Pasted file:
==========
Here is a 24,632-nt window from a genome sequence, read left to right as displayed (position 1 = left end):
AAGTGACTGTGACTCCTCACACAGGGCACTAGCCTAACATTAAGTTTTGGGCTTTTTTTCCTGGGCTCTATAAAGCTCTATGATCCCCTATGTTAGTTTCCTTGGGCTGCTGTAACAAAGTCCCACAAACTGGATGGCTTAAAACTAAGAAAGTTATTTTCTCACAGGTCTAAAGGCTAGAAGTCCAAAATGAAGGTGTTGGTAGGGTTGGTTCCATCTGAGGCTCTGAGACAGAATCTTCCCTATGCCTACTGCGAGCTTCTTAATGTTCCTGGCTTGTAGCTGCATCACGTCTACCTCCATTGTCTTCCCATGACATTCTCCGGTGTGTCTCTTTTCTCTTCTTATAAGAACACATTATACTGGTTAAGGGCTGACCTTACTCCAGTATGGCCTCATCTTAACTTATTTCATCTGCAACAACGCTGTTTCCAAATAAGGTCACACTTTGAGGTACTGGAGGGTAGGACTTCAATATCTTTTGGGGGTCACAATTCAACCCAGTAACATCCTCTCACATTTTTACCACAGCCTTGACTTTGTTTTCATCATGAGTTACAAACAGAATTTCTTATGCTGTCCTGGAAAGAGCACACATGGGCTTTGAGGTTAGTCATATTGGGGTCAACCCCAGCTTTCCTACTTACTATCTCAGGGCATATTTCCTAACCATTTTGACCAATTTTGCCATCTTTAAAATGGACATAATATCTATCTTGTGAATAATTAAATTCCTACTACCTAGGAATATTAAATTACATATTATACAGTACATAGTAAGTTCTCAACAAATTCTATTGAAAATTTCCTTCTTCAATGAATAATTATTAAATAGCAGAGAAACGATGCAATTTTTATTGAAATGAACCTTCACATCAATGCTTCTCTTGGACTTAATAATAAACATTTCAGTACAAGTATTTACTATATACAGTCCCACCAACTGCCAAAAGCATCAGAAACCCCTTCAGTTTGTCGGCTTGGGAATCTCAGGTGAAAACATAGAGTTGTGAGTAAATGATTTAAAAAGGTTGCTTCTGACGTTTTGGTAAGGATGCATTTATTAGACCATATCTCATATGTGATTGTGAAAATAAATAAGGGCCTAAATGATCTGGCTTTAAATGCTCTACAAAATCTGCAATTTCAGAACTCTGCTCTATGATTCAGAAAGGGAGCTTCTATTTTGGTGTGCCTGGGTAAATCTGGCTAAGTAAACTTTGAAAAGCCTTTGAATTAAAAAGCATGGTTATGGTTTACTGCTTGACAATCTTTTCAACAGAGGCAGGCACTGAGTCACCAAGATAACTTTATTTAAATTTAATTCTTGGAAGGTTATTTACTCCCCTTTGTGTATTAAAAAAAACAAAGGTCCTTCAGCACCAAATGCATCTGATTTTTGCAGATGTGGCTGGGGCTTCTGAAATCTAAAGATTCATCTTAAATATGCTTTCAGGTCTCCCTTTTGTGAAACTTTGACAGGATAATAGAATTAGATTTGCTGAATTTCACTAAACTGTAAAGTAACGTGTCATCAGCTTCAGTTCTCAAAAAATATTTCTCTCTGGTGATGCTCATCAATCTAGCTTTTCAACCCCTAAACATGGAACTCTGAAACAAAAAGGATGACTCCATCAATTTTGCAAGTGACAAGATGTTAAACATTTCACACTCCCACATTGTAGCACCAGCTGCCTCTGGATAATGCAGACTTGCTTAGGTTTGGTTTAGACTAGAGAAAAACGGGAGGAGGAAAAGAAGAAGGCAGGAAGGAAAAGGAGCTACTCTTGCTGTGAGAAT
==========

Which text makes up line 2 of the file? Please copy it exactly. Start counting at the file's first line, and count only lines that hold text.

AAGTGACTGTGACTCCTCACACAGGGCACTAGCCTAACATTAAGTTTTGGGCTTTTTTTCCTGGGCTCTATAAAGCTCTATGATCCCCTATGTTAGTTTCCTTGGGCTGCTGTAACAAAGTCCCACAAACTGGATGGCTTAAAACTAAGAAAGTTATTTTCTCACAGGTCTAAAGGCTAGAAGTCCAAAATGAAGGTGTTGGTAGGGTTGGTTCCATCTGAGGCTCTGAGACAGAATCTTCCCTATGCCTACTGCGAGCTTCTTAATGTTCCTGGCTTGTAGCTGCATCACGTCTACCTCCATTGTCTTCCCATGACATTCTCCGGTGTGTCTCTTTTCTCTTCTTATAAGAACACATTATACTGGTTAAGGGCTGACCTTACTCCAGTATGGCCTCATCTTAACTTATTTCATCTGCAACAACGCTGTTTCCAAATAAGGTCACACTTTGAGGTACTGGAGGGTAGGACTTCAATATCTTTTGGGGGTCACAATTCAACCCAGTAACATCCTCTCACATTTTTACCACAGCCTTGACTTTGTTTTCATCATGAGTTACAAACAGAATTTCTTATGCTGTCCTGGAAAGAGCACACATGGGCTTTGAGGTTAGTCATATTGGGGTCAACCCCAGCTTTCCTACTTACTATCTCAGGGCATATTTCCTAACCATTTTGACCAATTTTGCCATCTTTAAAATGGACATAATATCTATCTTGTGAATAATTAAATTCCTACTACCTAGGAATATTAAATTACATATTATACAGTACATAGTAAGTTCTCAACAAATTCTATTGAAAATTTCCTTCTTCAATGAATAATTATTAAATAGCAGAGAAACGATGCAATTTTTATTGAAATGAACCTTCACATCAATGCTTCTCTTGGACTTAATAATAAACATTTCAGTACAAGTATTTACTATATACAGTCCCACCAACTGCCAAAAGCATCAGAAACCCCTTCAGTTTGTCGGCTTGGGAATCTCAGGTGAAAACATAGAGTTGTGAGTAAATGATTTAAAAAGGTTGCTTCTGACGTTTTGGTAAGGATGCATTTATTAGACCATATCTCATATGTGATTGTGAAAATAAATAAGGGCCTAAATGATCTGGCTTTAAATGCTCTACAAAATCTGCAATTTCAGAACTCTGCTCTATGATTCAGAAAGGGAGCTTCTATTTTGGTGTGCCTGGGTAAATCTGGCTAAGTAAACTTTGAAAAGCCTTTGAATTAAAAAGCATGGTTATGGTTTACTGCTTGACAATCTTTTCAACAGAGGCAGGCACTGAGTCACCAAGATAACTTTATTTAAATTTAATTCTTGGAAGGTTATTTACTCCCCTTTGTGTATTAAAAAAAACAAAGGTCCTTCAGCACCAAATGCATCTGATTTTTGCAGATGTGGCTGGGGCTTCTGAAATCTAAAGATTCATCTTAAATATGCTTTCAGGTCTCCCTTTTGTGAAACTTTGACAGGATAATAGAATTAGATTTGCTGAATTTCACTAAACTGTAAAGTAACGTGTCATCAGCTTCAGTTCTCAAAAAATATTTCTCTCTGGTGATGCTCATCAATCTAGCTTTTCAACCCCTAAACATGGAACTCTGAAACAAAAAGGATGACTCCATCAATTTTGCAAGTGACAAGATGTTAAACATTTCACACTCCCACATTGTAGCACCAGCTGCCTCTGGATAATGCAGACTTGCTTAGGTTTGGTTTAGACTAGAGAAAAACGGGAGGAGGAAAAGAAGAAGGCAGGAAGGAAAAGGAGCTACTCTTGCTGTGAGAAT